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Investigating human geographic origins using dual-isotope (<sup>87</sup>Sr/<sup>86</sup>Sr, δ<sup>18</sup>O) assignment approaches

Investigating human geographic origins using dual-isotope (87Sr/86Sr, δ18O) assignment approaches

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LAFFOON, Jason E., Till F. SONNEMANN, Termeh SHAFIE, Corinne L. HOFMAN, Ulrik BRANDES, Gareth R. DAVIES, 2017. Investigating human geographic origins using dual-isotope (87Sr/86Sr, δ18O) assignment approaches. In: PLOS ONE. 12(2), e0172562. eISSN 1932-6203. Available under: doi: 10.1371/journal.pone.0172562

@article{Laffoon2017Inves-39089, title={Investigating human geographic origins using dual-isotope (87Sr/86Sr, δ18O) assignment approaches}, year={2017}, doi={10.1371/journal.pone.0172562}, number={2}, volume={12}, journal={PLOS ONE}, author={Laffoon, Jason E. and Sonnemann, Till F. and Shafie, Termeh and Hofman, Corinne L. and Brandes, Ulrik and Davies, Gareth R.}, note={Article Number: e0172562} }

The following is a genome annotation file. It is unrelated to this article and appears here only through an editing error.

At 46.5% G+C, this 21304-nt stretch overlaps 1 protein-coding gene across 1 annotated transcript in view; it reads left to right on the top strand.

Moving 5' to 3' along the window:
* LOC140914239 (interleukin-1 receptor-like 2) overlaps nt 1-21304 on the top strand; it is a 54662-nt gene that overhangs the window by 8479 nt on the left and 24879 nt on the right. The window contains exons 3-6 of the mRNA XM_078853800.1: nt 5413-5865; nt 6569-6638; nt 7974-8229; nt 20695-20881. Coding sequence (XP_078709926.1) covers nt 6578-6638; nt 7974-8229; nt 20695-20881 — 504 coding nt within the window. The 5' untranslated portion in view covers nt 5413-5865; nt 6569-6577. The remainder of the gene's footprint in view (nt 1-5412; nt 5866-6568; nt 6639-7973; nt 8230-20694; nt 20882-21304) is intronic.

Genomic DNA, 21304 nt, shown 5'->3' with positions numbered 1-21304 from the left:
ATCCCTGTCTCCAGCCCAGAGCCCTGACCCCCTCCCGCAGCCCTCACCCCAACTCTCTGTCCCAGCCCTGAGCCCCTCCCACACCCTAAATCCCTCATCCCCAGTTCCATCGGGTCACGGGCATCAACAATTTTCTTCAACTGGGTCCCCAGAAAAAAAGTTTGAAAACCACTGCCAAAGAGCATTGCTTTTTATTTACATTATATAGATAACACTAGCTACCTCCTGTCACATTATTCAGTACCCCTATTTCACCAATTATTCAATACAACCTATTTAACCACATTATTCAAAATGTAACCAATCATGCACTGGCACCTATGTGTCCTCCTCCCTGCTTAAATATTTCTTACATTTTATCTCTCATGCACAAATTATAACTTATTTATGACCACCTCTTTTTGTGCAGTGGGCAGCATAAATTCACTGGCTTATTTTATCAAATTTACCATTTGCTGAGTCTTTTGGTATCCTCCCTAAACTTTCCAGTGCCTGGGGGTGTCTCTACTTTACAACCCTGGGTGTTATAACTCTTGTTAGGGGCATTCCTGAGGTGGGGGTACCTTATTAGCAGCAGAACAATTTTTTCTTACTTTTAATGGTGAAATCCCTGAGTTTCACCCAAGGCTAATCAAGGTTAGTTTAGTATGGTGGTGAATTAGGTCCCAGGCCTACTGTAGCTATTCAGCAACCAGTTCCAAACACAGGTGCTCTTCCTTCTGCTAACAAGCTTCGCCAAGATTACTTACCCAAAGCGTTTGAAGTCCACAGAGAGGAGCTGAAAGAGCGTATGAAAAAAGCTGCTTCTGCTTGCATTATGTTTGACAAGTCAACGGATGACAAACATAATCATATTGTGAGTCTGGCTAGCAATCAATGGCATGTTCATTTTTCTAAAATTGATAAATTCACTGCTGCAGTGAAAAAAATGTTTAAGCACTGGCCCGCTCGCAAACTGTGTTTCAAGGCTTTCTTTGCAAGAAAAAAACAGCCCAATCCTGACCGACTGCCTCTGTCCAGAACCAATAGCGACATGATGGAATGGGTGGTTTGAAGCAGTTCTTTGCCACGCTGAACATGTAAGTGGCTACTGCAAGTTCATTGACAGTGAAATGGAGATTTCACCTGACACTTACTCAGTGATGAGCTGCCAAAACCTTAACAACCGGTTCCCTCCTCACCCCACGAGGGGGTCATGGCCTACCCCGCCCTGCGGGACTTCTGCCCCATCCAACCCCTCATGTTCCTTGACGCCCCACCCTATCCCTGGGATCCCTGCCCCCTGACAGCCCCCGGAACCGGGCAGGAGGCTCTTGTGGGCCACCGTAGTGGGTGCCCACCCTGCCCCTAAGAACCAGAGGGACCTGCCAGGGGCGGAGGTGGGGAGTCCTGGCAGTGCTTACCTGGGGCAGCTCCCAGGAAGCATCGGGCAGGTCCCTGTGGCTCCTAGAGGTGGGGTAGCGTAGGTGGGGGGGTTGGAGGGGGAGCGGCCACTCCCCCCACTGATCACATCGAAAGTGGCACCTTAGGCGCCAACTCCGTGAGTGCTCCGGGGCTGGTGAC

Brandes, Ulrik Sonnemann, Till F. Substantial progress in the application of multiple isotope analyses has greatly improved the ability to identify nonlocal individuals amongst archaeological populations over the past decades. More recently the development of large scale models of spatial isotopic variation (isoscapes) has contributed to improved geographic assignments of human and animal origins. Persistent challenges remain, however, in the accurate identification of individual geographic origins from skeletal isotope data in studies of human (and animal) migration and provenance. In an attempt to develop and test more standardized and quantitative approaches to geographic assignment of individual origins using isotopic data two methods, combining 87Sr/86Sr and δ18O isoscapes, are examined for the Circum-Caribbean region: 1) an Interval approach using a defined range of fixed isotopic variation per location; and 2) a Likelihood assignment approach using univariate and bivariate probability density functions. These two methods are tested with enamel isotope data from a modern sample of known origin from Caracas, Venezuela and further explored with two archaeological samples of unknown origin recovered from Cuba and Trinidad. The results emphasize both the potential and limitation of the different approaches. Validation tests on the known origin sample exclude most areas of the Circum-Caribbean region and correctly highlight Caracas as a possible place of origin with both approaches. The positive validation results clearly demonstrate the overall efficacy of a dual-isotope approach to geoprovenance. The accuracy and precision of geographic assignments may be further improved by better understanding of the relationships between environmental and biological isotope variation; continued development and refinement of relevant isoscapes; and the eventual incorporation of a broader array of isotope proxy data. Shafie, Termeh eng Sonnemann, Till F. Investigating human geographic origins using dual-isotope (<sup>87</sup>Sr/<sup>86</sup>Sr, δ<sup>18</sup>O) assignment approaches Shafie, Termeh 2017-06-01T07:34:29Z 2017 Davies, Gareth R. Laffoon, Jason E. Hofman, Corinne L. Attribution 4.0 International Brandes, Ulrik Hofman, Corinne L. 2017-06-01T07:34:29Z Laffoon, Jason E. Davies, Gareth R.

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